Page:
As part of a push this year to increase the military capability of the British military, The Financial Times has gotten hold of a 10-page memo to by General Sir Richard Barrons, recently retired commander of Joint Forces Command (UK).
Make no mistake; this has everything to do with Russia.
In the correspondence, a copy of which has been obtained by the Financial Times, Sir Richard states:Read it all, and remember that it is generally considered that the British are not only our most reliable ally, but our most capable.
● There is no military plan to defend the UK in a conventional conflict. “Counter-terrorism is the limit of up-to-date plans and preparations to secure our airspace, waters and territory . . . There is no top-to-bottom command and control mechanism, preparation or training in place for the UK armed forces [to defend home territory] . . . let alone to do so with Nato.”
● A Russian air campaign would quickly overwhelm Britain. “UK air defence now consists of the (working) Type 45 [destroyers], enough ground-based air defence to protect roughly Whitehall only, and RAF fast jets. Neither the UK homeland nor a deployed force — let alone both concurrently — could be protected from a concerted Russian air effort.”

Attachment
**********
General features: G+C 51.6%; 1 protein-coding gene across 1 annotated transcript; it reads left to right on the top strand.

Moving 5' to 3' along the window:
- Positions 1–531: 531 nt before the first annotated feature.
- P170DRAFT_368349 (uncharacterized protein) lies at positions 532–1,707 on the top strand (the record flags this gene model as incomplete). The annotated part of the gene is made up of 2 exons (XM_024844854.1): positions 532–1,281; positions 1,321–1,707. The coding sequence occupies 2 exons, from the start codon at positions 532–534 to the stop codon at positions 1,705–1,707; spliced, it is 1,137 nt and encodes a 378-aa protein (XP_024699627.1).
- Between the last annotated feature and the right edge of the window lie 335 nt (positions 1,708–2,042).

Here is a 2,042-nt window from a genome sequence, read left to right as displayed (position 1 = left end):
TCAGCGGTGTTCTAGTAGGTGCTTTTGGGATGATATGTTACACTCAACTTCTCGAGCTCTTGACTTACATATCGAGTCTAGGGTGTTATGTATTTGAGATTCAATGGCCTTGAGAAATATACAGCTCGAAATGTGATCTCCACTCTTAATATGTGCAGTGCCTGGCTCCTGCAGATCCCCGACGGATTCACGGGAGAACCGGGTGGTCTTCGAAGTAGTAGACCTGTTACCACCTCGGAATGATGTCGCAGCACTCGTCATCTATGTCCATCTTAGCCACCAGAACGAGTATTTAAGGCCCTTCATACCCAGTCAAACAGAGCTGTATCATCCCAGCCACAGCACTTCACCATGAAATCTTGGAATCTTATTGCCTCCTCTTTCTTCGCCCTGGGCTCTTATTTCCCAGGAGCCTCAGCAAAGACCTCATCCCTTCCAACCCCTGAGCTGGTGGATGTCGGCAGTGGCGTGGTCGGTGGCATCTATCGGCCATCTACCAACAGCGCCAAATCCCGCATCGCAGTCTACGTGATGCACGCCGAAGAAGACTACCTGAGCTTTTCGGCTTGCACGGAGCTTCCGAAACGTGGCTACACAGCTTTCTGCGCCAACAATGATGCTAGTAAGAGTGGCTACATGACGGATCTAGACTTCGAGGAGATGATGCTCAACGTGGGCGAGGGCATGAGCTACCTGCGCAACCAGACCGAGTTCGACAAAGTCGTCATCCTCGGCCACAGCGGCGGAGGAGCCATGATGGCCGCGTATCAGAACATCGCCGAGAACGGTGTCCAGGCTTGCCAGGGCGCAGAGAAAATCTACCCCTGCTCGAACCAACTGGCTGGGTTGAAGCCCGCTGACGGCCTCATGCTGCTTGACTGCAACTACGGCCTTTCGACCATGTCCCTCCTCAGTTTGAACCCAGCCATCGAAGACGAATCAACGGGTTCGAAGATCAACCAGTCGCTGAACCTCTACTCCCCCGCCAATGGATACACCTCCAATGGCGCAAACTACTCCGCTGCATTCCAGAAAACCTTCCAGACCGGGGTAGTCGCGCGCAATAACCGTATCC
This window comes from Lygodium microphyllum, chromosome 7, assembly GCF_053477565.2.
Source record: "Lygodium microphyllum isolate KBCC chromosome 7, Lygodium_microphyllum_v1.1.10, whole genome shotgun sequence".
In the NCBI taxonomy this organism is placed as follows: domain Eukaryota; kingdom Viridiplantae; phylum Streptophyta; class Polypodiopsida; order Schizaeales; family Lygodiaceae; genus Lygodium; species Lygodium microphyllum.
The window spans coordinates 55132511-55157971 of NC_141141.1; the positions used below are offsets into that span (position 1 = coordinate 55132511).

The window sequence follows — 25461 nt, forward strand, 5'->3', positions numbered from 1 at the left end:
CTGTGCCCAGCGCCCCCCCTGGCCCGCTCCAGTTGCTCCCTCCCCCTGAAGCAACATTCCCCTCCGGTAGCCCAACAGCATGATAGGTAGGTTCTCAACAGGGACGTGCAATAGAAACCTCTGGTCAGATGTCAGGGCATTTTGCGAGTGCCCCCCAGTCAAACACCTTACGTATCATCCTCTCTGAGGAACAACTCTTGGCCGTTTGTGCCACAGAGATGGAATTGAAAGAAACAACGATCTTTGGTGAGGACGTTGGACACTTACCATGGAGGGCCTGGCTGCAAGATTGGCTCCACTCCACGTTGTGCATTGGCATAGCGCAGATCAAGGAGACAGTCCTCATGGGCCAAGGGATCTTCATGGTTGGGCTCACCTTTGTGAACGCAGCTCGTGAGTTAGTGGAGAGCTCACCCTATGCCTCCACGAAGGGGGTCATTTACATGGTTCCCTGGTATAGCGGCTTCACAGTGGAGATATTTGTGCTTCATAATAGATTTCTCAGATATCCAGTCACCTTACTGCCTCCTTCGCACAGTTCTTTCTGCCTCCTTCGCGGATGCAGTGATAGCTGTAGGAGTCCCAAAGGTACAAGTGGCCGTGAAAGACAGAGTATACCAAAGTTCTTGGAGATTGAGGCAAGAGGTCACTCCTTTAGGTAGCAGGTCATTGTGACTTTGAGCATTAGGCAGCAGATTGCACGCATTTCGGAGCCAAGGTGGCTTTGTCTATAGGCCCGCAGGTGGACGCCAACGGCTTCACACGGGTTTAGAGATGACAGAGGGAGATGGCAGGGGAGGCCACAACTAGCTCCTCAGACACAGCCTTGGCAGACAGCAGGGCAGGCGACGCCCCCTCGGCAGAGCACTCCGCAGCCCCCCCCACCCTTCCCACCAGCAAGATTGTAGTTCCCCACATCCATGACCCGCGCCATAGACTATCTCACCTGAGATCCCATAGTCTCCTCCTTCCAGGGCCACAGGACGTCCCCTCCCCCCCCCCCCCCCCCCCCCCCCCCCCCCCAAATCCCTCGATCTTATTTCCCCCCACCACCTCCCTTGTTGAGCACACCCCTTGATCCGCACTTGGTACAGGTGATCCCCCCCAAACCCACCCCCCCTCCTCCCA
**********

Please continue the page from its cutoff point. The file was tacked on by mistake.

● Navy ships and RAF planes are often deployed without adequate munitions or protections because they have grown used to depending on US forces to protect and support them. “Key capabilities such as radars, fire control systems and missile stocks are deficient.”
● The army is not equipped to fight a rival professional land force and is significantly outgunned by Russia. “The current army has grown used to operating from safe bases in the middle of its operating area, against opponents who do not manoeuvre at scale, have no protected mobility, no air defence, no substantial artillery, no electronic warfare capability, nor — especially — an air force or recourse to conventional ballistic or cruise missiles.”
● Small numbers of hugely expensive pieces of military equipment make the UK’s capabilities “extremely fragile”. It is unlikely the UK’s two new aircraft carriers, which cost £2bn each, will ever be sent within 300km of the Chinese coast, for example. “We operate platforms that we cannot afford to use fully, damage or lose — industry would take years to repair or produce more.”
● Manpower across all the forces is dangerously squeezed. “It is not necessary to shoot down all the UK’s Joint Strike Fighters, only to know how to murder in their beds the 40 or so people who can fly them.”
They are also in many ways the most transparent and honest - and don't completely dismiss this as a part of selling additional spending to the British public. That being said, it is all true.
I'd also recommend a viewing of the short video by British Defense Secretary Michael Fallon over at The Independent.